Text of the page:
India economy review!
Last updated: 11 Jan, 2021 | 11:13 am
GDP first advance estimate for FY21
- The government has estimated that India's real GDP will decline by -7.7% in Apr-Mar 21 period. This is in-line with RBI’s forecast of -7.5% in FY21.
- Barring agriculture (3.4%) and electricity (2.7%), all the other sectors are estimated to record a fall in Gross Value Added in FY21. Notable fall is expected in trade, hotels, transport, storage and communication (-21.4%), construction (- 12.4%) and mining and quarrying (-12.4%), as per the government’s estimates. Indian economy is formally in recession with GDP growth contracting in two consecutive quarters.
- However, high frequency indicators have shown a rapid pace of normalisation in Q3FY21 supported by pent-up demand and festive demand. This normalisation in economic activity is likely to continue in the last quarter of FY21 amidst moderation in the number of Covid cases and considerable optimism on roll-out of the vaccine.
GST Collections hit record high
- Total Goods and Services Tax (GST) collections in Dec 2020 reached an all-time high of ₹1.15 lakh crore in Dec-20. This is the third consecutive month in the fiscal year that GST collections have crossed the ₹1 lakh crore mark.
- The collections have been higher, indicating that the economy is slowly coming out of Covid-19 related disruptions driven by festive season sales in November and restocking by retailers ahead of Diwali festivities. GST for November transactions is collected in December.
Manufacturing PMI remains stable, Services PMI slows down
- A PMI number below 50 indicates a contraction in business activity month over month, while a point above 50 indicates growth.
- The IHS Markit India Manufacturing PMI remained stable at 56.4 in Dec-20 from a decade high of 58.9 last month. The stability in the number reflects the loosening of Covid-19 restrictions, strengthening demand and improved market conditions. Factory orders too increased during the month.
- In case of Services, the number eased to a 3-month low of 52.3, as competitive pressures and continuing negative impact of the pandemic weigh. Uncertainty surrounding the pandemic, rupee depreciation and inflationary pressures curbed sentiment.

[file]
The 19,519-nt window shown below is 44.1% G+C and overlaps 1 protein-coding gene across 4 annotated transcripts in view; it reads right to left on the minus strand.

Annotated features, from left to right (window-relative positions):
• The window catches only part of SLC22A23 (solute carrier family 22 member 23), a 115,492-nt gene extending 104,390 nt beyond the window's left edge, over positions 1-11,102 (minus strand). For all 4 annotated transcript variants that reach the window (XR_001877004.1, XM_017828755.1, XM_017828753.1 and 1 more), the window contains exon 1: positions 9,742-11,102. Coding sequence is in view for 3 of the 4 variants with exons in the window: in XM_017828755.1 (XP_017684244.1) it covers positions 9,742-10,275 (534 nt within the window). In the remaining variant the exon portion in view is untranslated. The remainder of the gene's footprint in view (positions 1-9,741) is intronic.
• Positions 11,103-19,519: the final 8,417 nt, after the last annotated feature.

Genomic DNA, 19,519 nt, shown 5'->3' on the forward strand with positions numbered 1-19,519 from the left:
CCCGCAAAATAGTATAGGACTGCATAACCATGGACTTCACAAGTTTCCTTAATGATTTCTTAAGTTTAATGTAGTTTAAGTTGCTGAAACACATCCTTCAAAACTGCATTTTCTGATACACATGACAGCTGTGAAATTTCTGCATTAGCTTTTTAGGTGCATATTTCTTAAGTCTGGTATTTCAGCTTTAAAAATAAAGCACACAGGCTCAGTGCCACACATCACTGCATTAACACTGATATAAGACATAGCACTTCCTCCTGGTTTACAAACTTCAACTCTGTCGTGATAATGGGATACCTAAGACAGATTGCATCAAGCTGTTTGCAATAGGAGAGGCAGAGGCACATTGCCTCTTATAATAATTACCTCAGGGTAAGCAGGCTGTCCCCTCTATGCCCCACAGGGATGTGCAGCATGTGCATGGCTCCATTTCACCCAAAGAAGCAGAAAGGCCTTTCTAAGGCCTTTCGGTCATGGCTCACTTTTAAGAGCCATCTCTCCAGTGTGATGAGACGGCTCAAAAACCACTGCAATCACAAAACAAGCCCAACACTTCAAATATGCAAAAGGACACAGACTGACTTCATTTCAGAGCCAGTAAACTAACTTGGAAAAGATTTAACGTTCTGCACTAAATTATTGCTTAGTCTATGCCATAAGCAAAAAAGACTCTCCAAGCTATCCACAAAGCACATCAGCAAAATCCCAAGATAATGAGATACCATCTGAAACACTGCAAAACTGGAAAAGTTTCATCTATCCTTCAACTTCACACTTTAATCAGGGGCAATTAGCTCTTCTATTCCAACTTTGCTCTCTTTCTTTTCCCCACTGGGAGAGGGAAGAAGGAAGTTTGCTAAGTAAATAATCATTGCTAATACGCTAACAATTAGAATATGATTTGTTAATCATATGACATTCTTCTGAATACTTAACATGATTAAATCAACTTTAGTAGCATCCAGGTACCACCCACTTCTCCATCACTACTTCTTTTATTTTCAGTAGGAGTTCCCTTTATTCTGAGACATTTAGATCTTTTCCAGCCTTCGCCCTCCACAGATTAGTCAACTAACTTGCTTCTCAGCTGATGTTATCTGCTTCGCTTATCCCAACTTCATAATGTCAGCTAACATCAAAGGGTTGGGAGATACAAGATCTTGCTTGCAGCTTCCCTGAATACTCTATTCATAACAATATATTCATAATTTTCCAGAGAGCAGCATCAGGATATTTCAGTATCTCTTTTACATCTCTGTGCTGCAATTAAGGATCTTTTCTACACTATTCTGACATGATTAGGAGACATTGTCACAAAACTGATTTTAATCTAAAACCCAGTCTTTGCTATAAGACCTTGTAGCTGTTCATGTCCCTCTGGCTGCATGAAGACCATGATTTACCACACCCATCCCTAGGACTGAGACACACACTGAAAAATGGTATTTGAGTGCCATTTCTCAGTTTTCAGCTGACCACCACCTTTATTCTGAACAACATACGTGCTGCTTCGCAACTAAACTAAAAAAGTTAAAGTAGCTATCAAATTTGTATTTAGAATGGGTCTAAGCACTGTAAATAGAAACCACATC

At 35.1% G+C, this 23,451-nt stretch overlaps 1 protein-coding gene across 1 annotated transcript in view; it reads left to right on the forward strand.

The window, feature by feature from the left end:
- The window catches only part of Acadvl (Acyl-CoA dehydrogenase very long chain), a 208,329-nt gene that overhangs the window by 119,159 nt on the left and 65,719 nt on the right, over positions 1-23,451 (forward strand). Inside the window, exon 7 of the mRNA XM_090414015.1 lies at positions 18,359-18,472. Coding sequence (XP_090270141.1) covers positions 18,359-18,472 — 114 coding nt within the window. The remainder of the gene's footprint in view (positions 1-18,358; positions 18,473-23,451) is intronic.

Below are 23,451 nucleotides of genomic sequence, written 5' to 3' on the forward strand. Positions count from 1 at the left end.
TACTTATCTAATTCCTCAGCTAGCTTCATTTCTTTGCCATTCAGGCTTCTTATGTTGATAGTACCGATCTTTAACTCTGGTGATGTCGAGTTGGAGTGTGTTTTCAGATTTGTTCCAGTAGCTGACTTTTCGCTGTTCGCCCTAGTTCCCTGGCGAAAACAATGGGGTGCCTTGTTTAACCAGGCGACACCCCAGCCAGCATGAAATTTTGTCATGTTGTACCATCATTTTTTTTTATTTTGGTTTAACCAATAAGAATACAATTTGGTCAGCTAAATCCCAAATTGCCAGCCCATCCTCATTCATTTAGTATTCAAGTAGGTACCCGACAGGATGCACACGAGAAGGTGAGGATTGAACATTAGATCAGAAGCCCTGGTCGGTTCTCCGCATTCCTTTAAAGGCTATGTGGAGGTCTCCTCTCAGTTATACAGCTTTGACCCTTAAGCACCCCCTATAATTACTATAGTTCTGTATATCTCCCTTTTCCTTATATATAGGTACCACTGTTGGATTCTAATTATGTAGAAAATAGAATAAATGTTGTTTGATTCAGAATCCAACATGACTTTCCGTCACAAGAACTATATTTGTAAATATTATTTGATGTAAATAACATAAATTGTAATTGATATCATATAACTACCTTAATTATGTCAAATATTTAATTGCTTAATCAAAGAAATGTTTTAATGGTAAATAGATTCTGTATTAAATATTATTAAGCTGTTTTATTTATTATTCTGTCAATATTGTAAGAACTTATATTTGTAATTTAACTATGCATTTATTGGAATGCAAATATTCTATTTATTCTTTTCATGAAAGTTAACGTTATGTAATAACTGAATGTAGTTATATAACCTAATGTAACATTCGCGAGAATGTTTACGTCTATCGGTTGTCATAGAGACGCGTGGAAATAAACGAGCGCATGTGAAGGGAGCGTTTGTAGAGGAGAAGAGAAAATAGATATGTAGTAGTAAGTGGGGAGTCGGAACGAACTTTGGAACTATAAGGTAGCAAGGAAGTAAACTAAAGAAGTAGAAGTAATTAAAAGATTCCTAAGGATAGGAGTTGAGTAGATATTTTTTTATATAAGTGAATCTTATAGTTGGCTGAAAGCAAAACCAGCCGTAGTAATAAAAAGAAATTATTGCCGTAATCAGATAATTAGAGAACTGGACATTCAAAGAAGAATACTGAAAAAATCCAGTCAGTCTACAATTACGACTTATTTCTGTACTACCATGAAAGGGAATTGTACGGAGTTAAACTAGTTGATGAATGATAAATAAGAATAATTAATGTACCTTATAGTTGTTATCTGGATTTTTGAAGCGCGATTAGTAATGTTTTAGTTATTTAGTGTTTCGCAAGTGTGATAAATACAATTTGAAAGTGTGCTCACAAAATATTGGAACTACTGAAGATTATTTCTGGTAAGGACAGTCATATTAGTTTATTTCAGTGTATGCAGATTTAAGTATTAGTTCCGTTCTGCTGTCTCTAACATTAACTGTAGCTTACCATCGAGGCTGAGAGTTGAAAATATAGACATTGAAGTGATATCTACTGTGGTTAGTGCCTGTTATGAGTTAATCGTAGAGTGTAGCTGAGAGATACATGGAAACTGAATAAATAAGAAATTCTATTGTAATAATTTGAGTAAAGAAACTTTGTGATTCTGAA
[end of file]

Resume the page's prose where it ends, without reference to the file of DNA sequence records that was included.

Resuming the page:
Core sector output declines marginally in Oct-20
- The table below shows the contraction in output for eight core sectors — coal, crude oil, natural gas, refinery products, fertilisers, steel, cement and electricity. This is a leading indicator of the monthly industrial performance.
- Output contracted by 2.55% YoY in Nov-20, as compared to marginal decline witnessed in the month of October (-0.9%). The core sector output data is a crucial macroeconomic data, indicating the health of the economy as it constitutes over 40% of the index of industrial production (IIP). Cumulatively, April-Nov growth is (-)11.4%.
- The economy is yet to fully recover from the impact of the lockdown imposed in the wake of the pandemic. Crude Oil (-4.98%), Natural Gas (-9.32%), Refinery Products (-4.89%), Steel (-4.39%) and Cement (-7.16%) have seen on-year declines in the month.
A full-blown recovery in Core Sector output seems to be at least a few months away, as demand remains subdued.
Retail inflation eases, but remains above RBI’s tolerance band
- Retail inflation for November 2020 was at 6.9%. There has been an easing in retail inflation on a month on month basis, aided by the moderation in food inflation.
- However, it has remained above the 4% inflation target of the RBI for over a year while breaching its upper tolerance level of 6% for 8 months in a row.
- The outlook for inflation has turned adverse relative to expectations in the last two months. CPI inflation is projected at 6.8% for Q3FY21, 5.8% for Q4FY21 and 5.2% to 4.6% in H1FY22, according to RBI.
- The numbers indicate that the economy is on the road to recovery, though a full-blown recovery seems to be at least a few months away.
- The advanced estimates of GDP have come in better than expected, after the marginal recovery seen in Q2 GDP. While this is an indication of sustained recovery, festive season and the supply side push helped the ailing economy. Unless we see efforts to revive demand, this could be under threat.
- Invest in equities in a staggered manner. Keep your SIP’s running. Stick to large caps and index stocks that are best suited to navigate the economic crisis
- Stick to AAA-rated low duration funds and bonds over high duration funds, and long-maturity bonds as yields will remain volatile in the near future but in the medium term (2-3 years) the rate cycle is expected to bottom out and move up.